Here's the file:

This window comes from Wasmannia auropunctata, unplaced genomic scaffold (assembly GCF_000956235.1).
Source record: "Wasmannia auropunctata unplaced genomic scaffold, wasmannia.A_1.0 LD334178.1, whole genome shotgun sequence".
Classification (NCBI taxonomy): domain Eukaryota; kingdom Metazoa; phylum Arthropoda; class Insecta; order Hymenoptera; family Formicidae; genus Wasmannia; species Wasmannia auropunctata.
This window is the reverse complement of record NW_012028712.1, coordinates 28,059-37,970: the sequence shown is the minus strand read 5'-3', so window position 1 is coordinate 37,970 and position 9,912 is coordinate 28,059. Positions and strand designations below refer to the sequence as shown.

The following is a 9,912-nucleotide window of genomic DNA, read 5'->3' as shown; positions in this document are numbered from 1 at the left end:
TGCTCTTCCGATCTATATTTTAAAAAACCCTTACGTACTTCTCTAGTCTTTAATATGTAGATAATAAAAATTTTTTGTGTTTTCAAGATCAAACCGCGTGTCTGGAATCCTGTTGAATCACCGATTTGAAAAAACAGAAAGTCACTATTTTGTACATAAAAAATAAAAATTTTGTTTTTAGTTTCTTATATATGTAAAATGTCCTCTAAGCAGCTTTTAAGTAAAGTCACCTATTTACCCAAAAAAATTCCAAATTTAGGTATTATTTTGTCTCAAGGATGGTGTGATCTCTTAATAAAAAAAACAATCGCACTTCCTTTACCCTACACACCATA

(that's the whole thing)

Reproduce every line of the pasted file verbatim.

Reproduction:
This window comes from Wasmannia auropunctata, unplaced genomic scaffold (assembly GCF_000956235.1).
Source record: "Wasmannia auropunctata unplaced genomic scaffold, wasmannia.A_1.0 LD334178.1, whole genome shotgun sequence".
Classification (NCBI taxonomy): domain Eukaryota; kingdom Metazoa; phylum Arthropoda; class Insecta; order Hymenoptera; family Formicidae; genus Wasmannia; species Wasmannia auropunctata.
This window is the reverse complement of record NW_012028712.1, coordinates 28,059-37,970: the sequence shown is the minus strand read 5'-3', so window position 1 is coordinate 37,970 and position 9,912 is coordinate 28,059. Positions and strand designations below refer to the sequence as shown.

The following is a 9,912-nucleotide window of genomic DNA, read 5'->3' as shown; positions in this document are numbered from 1 at the left end:
TGCTCTTCCGATCTATATTTTAAAAAACCCTTACGTACTTCTCTAGTCTTTAATATGTAGATAATAAAAATTTTTTGTGTTTTCAAGATCAAACCGCGTGTCTGGAATCCTGTTGAATCACCGATTTGAAAAAACAGAAAGTCACTATTTTGTACATAAAAAATAAAAATTTTGTTTTTAGTTTCTTATATATGTAAAATGTCCTCTAAGCAGCTTTTAAGTAAAGTCACCTATTTACCCAAAAAAATTCCAAATTTAGGTATTATTTTGTCTCAAGGATGGTGTGATCTCTTAATAAAAAAAACAATCGCACTTCCTTTACCCTACACACCATA